- Chronicles of the Kencyrath: One of the key reasons Jame makes Torisen so uneasy is that she reflects back at him all the parts of himself that is uncomfortable with and represses—his Shadow Archetype. And yet at the same time, he loves her, and loving those parts of her helps him come to terms with them in himself.
- Goblin Slayer: High Elf Archer gets into an argument with the titular character because of their differing degrees of compassion: she wants to go after the big-picture enemies that are threats to everyone, and he's only interested in eliminating his personal nemeses, who have caused a lot of trauma to individuals but are not nearly strong enough to threaten civilization. The story takes the view that both characters have valid perspectives and could stand to learn from each other.
High Elf Archer: (distressed) Hordes of demons are going to attack! Do you realize that the world is at stake here?!
Goblin Slayer: Yes. But before the demons destroy the world, the goblins will destroy the villages.
- In Harry Potter and the Order of the Phoenix, Harry and Cho's relationship is sunk by their emotional volatility. Cho is so sensitive that she cries frequently over Cedric's death a year ago; Harry can't understand why anyone would succumb to sadness when there's still fighting to be done.
- The Hunger Games:
- Katniss and Gale. In the line when Katniss resolutely picks her other suitor over Gale, she cites this reason:
That what I need to survive is not Gale's fire, kindled with rage and hatred. I have plenty of fire myself. What I need is the dandelion in the spring. The bright yellow that means rebirth instead of destruction. The promise that life can go on, no matter how bad our losses. That it can be good again. And only Peeta can give me that.
- This is the reason Katniss and Haymitch have such a combative relationship—Peeta observes that they're far too much alike.
- Katniss and Gale. In the line when Katniss resolutely picks her other suitor over Gale, she cites this reason:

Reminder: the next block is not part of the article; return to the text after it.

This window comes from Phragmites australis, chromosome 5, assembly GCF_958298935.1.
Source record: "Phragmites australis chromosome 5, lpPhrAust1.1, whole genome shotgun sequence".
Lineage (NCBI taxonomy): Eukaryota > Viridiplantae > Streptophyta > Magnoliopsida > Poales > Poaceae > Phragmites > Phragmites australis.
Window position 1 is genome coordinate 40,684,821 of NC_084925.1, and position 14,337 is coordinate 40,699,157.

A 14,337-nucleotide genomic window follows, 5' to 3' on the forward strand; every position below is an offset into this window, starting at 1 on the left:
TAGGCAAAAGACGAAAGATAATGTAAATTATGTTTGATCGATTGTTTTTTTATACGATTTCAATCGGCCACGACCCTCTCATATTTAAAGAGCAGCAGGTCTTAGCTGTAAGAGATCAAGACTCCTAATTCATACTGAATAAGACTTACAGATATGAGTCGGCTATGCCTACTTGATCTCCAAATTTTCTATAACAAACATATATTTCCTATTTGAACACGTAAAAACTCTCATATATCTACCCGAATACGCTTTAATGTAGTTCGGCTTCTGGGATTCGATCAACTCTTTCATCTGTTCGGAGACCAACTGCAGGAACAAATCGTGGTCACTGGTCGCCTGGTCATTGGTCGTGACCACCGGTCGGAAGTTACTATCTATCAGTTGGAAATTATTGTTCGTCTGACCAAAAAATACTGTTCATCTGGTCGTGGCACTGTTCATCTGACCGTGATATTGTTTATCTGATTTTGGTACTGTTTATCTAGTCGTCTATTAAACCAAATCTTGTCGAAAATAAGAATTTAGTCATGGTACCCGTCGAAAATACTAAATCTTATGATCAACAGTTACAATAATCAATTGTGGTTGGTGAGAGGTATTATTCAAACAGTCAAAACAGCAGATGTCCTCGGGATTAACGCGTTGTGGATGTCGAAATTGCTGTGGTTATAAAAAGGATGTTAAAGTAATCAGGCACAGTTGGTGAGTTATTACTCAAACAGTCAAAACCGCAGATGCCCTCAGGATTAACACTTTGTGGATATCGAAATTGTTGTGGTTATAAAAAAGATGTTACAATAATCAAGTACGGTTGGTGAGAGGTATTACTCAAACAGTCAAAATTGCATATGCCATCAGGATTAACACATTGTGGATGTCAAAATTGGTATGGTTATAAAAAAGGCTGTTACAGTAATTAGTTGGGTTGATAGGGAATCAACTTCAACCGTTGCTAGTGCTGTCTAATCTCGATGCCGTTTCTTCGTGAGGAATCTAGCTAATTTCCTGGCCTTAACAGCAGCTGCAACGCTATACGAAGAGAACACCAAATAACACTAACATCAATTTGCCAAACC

- I Favor The Villainess: Rei strongly dislikes Prince Rod Bauer for being determined, assertive, and unrelenting in his pursuit of whatever or whomever he wants. She displays the exact same traits when chasing her love interest, Claire. Ironically, Rod eventually finds himself quite smitten with Rei, though she unquestioningly, unfailingly rejects his advances—part because she doesn't like him, part because she's firmly, 100% lesbian.
- Jo and Laurie from Little Women are one of the most famous examples, although when Jo turns down his proposal she also points out the things that are too different about them (she wouldn't like high society, and he wouldn't like her writing). Laurie ends up marrying Amy, who is quite different than Jo.
- Malory Towers: The reason why Gwendoline can't stand Maureen: being around her is like looking in a mirror in an uncomfortable way. Maureen has all of her flaws and Gwen sees her the way the other girls see her which is a horrifying expierience for her.
- Percy Jackson: Percy and Thalia. This flares up when they are in the same line of command most of the time, but when they have their own chains they get along quite well.
Annabeth: You guys are so much alike it's scary. I mean, either you would've been best friends or you would've strangled each other.
- Red Mars Trilogy: Maya and Frank are attracted to each other, but they're both such Manipulative Bastards that it turns into a miserable time for both of them.
- A key element of the novel The Stone Angel is that Hagar Shipley insists that her younger son John is just like her while his older brother Marvin is like their father. In reality, the opposite is true and Hagar is simply deceiving herself. The stodgy, proper Marvin is just like his mother which is probably why she dislikes him so much.
- A Tree Grows in Brooklyn: Of Katie's two children, her daughter Francie takes after her—striking Katie as ordinary—while her younger son Neeley takes after his father, who was a handsome and loving but unreliable alcoholic. Katie devotes herself to making sure Neeley grows up to be like the man she fell in love with, but without his flaws, leaving Francie to fend for herself. She tries to hide her Parental Favoritism, but Francie understands her mother's motives instinctively.
- Tortall Universe: Alanna's relationship with Liam doesn't work out because they're such similar people: stubborn and temperamental warriors with Chronic Hero Syndrome who aren't willing to adjust for each other, or for anything. George (the man she marries) is a much more laid-back, humorous type.
- The Unexplored Summon://Blood-Sign: It's lampshaded that the war between Kyousuke and the White Queen will not end until one of them kills the other or converts them to their way of thinking. They're so proud and so driven to excel that it can't end any other way—even though, when they're not fighting over philosophical differences, they quite like each other.
- Babylon 5: this was the reason for John Sheridan's divorce from his first wife, Elizabeth Lochley. They had a lot in common, including their commanding dominant personalities. They quickly realized that getting married was a mistake, and claimed the divorce saved their friendship.